Faculty of Biological Sciences, University of Leeds

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Lower and Middle Pleistocene - Homo erectus and Homo sapiens

Dr. D.R.Johnson

Homo habilis and H rudolfensis didn't last all that long. Pleistocene hominid remains (1.5-0.2mya) are more common, but much less diverse than before. The implications of this are that H habilis and H rudolfensis became extinct as did robust australopithicines. This coincided with a large number of non-primate extinctions, and is thought to be a consequence of a widespread ecological change.

So the picture is of a single type of middle Pleistocene hominid Homo erectus. The material is not completely uniform , of course. Some of this variation represents the passage of time and some geographical spread. Because about 1mya fossil remains begin to appear outside Africa, first in the tropics then in higher latitudes. As the range extended marginal populations were likely to come under increased selection pressures resulting in local adaptation and perhaps temporary isolation and interruption of gene flow.

The Pleisocne was an era of climatic change, especially in these newly colonised high latitudes. Much of Europe and Asia was subjected to long cold periods, sometimes even glaciation. Apart from the obvious effects on animals and plants the cold locked up large quantities of Sea water in ice sheets: sea levels fell linking Britain to Europe and Indonesia to the Asiatic mainland. Outside the glacial areas rainfall decreased producing arid conditions in parts of the tropics. The glacial conditions were not permanent: they were interrupted by interglacial, usually warmer than at present with higher tropical rainfall.
The usual estimate of the great ice ages was five: but this is based on data from the land, and each glaciation tends to mess up the record of the one before. Data from the sea bed show at least 12 glacial phases.

Homo erectus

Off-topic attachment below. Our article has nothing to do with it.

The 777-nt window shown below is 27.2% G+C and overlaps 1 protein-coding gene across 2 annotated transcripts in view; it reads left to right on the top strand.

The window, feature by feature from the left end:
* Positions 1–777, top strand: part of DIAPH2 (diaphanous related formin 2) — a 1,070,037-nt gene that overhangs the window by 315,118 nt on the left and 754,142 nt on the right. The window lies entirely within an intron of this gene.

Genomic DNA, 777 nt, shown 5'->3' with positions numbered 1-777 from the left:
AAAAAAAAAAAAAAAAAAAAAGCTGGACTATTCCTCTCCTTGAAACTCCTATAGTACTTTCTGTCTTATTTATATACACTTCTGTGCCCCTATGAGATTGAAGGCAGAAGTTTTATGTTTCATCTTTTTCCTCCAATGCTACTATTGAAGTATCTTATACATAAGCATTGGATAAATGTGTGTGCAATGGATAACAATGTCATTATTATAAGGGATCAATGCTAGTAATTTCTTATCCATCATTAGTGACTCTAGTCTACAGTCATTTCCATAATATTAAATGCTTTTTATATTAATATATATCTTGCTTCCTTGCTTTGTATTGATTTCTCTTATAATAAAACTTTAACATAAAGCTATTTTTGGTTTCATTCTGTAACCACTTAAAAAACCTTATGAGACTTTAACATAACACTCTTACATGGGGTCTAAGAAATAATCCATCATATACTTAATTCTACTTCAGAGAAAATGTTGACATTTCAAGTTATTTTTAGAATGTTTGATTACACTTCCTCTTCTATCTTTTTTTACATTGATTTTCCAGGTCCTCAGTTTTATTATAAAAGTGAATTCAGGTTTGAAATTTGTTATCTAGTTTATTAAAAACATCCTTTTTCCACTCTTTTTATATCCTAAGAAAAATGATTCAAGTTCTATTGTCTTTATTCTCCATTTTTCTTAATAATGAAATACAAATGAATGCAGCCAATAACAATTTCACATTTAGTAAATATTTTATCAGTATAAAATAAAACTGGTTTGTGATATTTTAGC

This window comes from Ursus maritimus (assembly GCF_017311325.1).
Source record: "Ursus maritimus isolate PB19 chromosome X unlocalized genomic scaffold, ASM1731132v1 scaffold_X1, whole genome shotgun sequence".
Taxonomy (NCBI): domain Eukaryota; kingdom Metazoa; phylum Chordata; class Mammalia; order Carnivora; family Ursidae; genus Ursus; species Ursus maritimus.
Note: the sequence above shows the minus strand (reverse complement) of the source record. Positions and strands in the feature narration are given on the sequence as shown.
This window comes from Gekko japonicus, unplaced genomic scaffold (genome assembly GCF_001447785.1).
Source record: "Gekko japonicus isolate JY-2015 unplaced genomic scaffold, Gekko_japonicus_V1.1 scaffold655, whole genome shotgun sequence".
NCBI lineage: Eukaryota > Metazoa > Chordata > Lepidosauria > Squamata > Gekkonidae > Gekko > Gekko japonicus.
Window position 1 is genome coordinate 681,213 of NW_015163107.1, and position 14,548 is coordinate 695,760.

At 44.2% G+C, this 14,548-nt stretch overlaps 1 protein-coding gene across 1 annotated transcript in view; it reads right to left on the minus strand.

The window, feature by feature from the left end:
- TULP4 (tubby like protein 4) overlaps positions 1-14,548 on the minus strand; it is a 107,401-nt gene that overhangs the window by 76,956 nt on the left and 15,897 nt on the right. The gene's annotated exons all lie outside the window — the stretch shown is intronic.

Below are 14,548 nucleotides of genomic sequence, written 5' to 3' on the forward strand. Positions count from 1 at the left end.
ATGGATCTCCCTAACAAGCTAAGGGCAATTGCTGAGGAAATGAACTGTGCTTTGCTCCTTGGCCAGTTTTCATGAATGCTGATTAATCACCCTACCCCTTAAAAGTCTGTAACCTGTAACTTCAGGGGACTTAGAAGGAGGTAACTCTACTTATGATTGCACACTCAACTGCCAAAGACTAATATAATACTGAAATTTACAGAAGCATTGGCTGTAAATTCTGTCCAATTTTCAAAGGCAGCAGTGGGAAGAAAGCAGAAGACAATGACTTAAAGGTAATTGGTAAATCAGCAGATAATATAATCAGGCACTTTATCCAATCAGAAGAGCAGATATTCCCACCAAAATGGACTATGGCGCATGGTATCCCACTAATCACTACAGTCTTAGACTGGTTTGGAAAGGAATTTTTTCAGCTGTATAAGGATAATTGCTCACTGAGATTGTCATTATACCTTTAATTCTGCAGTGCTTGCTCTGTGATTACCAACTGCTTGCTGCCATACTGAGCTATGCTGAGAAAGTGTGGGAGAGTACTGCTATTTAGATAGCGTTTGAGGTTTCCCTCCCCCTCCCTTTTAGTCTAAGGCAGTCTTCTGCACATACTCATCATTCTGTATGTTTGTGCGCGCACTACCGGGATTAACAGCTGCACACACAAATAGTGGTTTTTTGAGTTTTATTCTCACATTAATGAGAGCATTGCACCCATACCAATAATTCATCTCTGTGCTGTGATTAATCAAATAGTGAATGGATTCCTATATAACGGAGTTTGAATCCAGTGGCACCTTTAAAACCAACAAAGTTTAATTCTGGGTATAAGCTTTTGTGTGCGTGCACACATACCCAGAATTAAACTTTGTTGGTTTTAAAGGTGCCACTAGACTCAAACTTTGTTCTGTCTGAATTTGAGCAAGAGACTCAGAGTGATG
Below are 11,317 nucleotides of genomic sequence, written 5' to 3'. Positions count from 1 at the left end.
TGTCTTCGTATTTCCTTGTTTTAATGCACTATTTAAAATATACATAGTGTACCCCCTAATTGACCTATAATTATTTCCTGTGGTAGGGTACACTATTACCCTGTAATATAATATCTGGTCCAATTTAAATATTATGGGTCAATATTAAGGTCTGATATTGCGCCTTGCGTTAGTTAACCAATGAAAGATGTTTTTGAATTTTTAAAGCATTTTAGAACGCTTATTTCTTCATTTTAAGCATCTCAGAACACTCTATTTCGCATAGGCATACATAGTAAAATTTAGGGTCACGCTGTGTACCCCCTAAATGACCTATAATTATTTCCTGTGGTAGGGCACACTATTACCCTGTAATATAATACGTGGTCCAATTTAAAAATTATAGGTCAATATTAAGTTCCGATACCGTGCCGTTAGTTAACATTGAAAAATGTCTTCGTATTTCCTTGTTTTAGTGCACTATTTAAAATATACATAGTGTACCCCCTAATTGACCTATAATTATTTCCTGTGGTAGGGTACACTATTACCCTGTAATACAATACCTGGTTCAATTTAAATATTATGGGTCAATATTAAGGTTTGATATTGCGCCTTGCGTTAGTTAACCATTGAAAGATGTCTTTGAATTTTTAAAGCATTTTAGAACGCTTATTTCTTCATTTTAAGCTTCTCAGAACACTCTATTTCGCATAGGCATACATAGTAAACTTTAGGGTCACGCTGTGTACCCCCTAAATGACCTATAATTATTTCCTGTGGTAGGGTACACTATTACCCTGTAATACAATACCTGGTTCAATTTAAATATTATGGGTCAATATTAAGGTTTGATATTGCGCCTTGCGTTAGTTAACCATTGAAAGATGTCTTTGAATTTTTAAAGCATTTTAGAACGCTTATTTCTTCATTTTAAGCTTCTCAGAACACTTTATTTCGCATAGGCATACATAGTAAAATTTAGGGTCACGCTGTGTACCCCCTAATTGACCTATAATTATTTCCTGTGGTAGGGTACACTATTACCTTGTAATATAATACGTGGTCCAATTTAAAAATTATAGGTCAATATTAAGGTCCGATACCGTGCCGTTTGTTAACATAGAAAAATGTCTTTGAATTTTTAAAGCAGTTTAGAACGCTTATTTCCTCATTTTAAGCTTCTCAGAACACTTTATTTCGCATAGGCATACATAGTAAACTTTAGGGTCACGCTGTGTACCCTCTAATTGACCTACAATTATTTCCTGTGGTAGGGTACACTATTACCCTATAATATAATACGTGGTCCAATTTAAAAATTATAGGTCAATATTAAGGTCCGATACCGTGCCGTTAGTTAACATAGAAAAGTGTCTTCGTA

The first Homo erectus fossils are from Africa, from our old friend Lake Turkana. These are 1.8-1.6 mya, getting perilously close to habilis and rudolfensis and indeed causing some confusion when they appear as isolated bits and pieces. These animals are large brained (800 -850ml) with a wide neurocranium and vault walls vertical in their lower parts, so that the back of the head is arched rather than bell shaped. There is a well marked area for the attachment of neck muscles and a nuchal ridge. There is a well marked brow ridge. The face is short and flat with light zygomatic arches. The palate is small and the cheek teeth reduced.

We also have a good specimen of a virtually complete individual, about 1.6mya and aged about 12 at death. He was tall and ruggedly built, with essentially modern postcranial proportions. The relative lengths of arm and leg are virtually the same as in modern man. Height and weight have been estimated at 1.66m and 55kg. He is considered male on pelvic proportions and pelvic size, and although probably not full grown has a cranial capacity of 900ml.

Although nearly modern postcranially there are one or two interesting features. In modern man the spinous processes of the upper vertebrae slope downwards: in apes and in erectus they are horizontal, suggesting powerful arm muscles. The rib cage is also conical or bell shaped, as in apes, rather than barrel shaped as in humans. The pelvis is narrow, and the femur rather australopithicine in the long neck and low angle of the shaft.

There are other bits and pieces usually placed in H erectus from Olduvai Gorge, South Africa and Kenya.